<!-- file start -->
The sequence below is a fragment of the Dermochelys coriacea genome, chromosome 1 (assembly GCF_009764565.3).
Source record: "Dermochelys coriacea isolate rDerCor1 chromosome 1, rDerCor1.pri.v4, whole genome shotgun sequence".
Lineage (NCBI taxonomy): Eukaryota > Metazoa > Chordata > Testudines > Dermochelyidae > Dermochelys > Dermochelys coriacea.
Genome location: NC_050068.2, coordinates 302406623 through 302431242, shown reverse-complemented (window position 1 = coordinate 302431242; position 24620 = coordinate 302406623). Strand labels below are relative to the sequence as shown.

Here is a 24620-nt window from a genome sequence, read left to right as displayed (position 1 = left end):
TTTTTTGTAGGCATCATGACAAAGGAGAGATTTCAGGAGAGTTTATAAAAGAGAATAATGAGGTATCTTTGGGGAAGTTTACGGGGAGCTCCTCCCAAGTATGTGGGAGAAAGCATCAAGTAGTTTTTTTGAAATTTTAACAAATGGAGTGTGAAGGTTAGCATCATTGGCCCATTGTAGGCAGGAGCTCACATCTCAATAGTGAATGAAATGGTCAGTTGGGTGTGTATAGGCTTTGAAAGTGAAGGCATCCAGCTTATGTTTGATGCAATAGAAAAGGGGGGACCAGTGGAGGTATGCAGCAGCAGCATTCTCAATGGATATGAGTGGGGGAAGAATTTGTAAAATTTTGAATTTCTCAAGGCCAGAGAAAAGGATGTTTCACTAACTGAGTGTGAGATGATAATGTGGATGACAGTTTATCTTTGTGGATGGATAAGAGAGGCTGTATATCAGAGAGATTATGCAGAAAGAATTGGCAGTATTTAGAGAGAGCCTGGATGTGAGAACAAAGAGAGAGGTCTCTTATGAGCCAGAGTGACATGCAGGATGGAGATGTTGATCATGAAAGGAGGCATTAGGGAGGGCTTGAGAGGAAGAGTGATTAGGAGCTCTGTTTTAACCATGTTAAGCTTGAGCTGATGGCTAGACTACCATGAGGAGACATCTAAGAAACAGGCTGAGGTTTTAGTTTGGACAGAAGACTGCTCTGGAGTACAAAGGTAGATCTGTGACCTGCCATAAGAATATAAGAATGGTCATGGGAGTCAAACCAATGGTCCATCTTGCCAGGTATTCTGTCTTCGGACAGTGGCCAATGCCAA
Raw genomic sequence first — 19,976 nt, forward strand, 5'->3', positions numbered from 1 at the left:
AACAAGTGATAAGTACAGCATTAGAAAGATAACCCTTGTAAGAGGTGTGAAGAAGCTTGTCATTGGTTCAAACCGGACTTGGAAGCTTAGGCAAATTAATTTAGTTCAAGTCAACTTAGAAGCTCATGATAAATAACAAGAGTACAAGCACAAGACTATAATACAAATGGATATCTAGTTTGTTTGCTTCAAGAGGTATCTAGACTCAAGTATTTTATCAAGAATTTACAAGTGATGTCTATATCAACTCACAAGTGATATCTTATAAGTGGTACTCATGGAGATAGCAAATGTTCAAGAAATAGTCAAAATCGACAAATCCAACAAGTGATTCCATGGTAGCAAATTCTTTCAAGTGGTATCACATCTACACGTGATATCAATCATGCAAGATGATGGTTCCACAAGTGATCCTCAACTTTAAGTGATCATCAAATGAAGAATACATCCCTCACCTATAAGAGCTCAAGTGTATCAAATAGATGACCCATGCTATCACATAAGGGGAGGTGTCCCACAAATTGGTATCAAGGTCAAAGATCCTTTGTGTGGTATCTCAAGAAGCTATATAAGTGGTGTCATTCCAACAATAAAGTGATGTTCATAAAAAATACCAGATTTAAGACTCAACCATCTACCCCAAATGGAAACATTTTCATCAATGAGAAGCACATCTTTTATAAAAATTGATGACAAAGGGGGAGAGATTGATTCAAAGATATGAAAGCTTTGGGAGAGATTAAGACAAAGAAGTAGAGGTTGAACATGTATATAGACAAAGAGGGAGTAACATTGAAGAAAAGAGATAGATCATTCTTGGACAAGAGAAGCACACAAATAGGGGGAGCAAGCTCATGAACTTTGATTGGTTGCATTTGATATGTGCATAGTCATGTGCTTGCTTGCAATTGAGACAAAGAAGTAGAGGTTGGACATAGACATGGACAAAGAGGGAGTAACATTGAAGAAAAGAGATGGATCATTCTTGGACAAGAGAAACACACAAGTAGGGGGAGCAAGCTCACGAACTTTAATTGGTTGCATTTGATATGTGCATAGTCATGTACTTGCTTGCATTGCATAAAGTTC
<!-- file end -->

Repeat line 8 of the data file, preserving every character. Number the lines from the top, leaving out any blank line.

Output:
AACAAGTGATAAGTACAGCATTAGAAAGATAACCCTTGTAAGAGGTGTGAAGAAGCTTGTCATTGGTTCAAACCGGACTTGGAAGCTTAGGCAAATTAATTTAGTTCAAGTCAACTTAGAAGCTCATGATAAATAACAAGAGTACAAGCACAAGACTATAATACAAATGGATATCTAGTTTGTTTGCTTCAAGAGGTATCTAGACTCAAGTATTTTATCAAGAATTTACAAGTGATGTCTATATCAACTCACAAGTGATATCTTATAAGTGGTACTCATGGAGATAGCAAATGTTCAAGAAATAGTCAAAATCGACAAATCCAACAAGTGATTCCATGGTAGCAAATTCTTTCAAGTGGTATCACATCTACACGTGATATCAATCATGCAAGATGATGGTTCCACAAGTGATCCTCAACTTTAAGTGATCATCAAATGAAGAATACATCCCTCACCTATAAGAGCTCAAGTGTATCAAATAGATGACCCATGCTATCACATAAGGGGAGGTGTCCCACAAATTGGTATCAAGGTCAAAGATCCTTTGTGTGGTATCTCAAGAAGCTATATAAGTGGTGTCATTCCAACAATAAAGTGATGTTCATAAAAAATACCAGATTTAAGACTCAACCATCTACCCCAAATGGAAACATTTTCATCAATGAGAAGCACATCTTTTATAAAAATTGATGACAAAGGGGGAGAGATTGATTCAAAGATATGAAAGCTTTGGGAGAGATTAAGACAAAGAAGTAGAGGTTGAACATGTATATAGACAAAGAGGGAGTAACATTGAAGAAAAGAGATAGATCATTCTTGGACAAGAGAAGCACACAAATAGGGGGAGCAAGCTCATGAACTTTGATTGGTTGCATTTGATATGTGCATAGTCATGTGCTTGCTTGCAATTGAGACAAAGAAGTAGAGGTTGGACATAGACATGGACAAAGAGGGAGTAACATTGAAGAAAAGAGATGGATCATTCTTGGACAAGAGAAACACACAAGTAGGGGGAGCAAGCTCACGAACTTTAATTGGTTGCATTTGATATGTGCATAGTCATGTACTTGCTTGCATTGCATAAAGTTC